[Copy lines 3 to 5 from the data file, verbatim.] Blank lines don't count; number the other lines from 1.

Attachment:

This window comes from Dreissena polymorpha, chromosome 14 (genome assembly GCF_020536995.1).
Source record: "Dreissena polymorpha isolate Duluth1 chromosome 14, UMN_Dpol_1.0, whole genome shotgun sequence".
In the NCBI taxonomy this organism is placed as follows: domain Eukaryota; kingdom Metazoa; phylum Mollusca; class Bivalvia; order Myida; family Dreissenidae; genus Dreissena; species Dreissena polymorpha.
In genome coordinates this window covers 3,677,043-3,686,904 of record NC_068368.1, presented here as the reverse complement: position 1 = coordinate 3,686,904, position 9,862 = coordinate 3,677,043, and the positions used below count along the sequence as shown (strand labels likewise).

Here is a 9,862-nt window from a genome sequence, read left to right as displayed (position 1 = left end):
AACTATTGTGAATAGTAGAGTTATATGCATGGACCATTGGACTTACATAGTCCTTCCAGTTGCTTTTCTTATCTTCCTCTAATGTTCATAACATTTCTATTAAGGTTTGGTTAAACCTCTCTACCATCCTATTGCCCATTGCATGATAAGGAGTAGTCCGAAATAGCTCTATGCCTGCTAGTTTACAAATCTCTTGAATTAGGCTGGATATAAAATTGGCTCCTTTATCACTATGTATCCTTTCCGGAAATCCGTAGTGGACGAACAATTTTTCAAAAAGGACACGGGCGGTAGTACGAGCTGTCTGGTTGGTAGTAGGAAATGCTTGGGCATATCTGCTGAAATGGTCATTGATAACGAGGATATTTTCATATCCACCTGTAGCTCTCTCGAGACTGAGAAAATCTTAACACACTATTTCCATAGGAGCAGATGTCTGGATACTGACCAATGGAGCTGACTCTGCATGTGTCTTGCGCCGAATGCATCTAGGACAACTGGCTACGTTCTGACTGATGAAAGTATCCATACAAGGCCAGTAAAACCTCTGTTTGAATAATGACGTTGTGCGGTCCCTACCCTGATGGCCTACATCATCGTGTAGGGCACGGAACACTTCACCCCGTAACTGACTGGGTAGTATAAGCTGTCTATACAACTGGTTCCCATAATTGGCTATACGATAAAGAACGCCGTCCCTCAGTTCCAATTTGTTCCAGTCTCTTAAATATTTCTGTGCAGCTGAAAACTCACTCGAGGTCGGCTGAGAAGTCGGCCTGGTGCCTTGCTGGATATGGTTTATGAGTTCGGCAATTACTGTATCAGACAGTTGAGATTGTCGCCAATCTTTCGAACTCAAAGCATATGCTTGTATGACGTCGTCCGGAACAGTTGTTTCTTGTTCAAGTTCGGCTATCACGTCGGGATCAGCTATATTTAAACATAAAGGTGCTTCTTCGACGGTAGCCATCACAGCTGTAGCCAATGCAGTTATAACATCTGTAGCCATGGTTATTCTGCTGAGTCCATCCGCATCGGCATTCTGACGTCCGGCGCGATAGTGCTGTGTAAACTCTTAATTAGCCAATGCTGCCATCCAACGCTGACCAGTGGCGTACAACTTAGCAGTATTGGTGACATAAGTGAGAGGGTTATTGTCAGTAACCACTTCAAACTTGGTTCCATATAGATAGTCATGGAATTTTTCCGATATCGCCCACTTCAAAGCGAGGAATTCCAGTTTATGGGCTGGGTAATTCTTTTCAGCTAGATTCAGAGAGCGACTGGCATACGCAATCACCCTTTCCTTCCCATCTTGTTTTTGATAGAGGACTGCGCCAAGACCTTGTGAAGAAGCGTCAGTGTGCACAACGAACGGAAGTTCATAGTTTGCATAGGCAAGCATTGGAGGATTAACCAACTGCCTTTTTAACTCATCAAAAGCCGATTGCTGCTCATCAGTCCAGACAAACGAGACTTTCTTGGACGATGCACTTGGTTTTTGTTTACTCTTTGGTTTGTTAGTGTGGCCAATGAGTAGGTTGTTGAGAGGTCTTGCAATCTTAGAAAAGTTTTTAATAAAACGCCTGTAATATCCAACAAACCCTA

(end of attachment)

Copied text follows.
In the NCBI taxonomy this organism is placed as follows: domain Eukaryota; kingdom Metazoa; phylum Mollusca; class Bivalvia; order Myida; family Dreissenidae; genus Dreissena; species Dreissena polymorpha.
In genome coordinates this window covers 3,677,043-3,686,904 of record NC_068368.1, presented here as the reverse complement: position 1 = coordinate 3,686,904, position 9,862 = coordinate 3,677,043, and the positions used below count along the sequence as shown (strand labels likewise).

Here is a 9,862-nt window from a genome sequence, read left to right as displayed (position 1 = left end):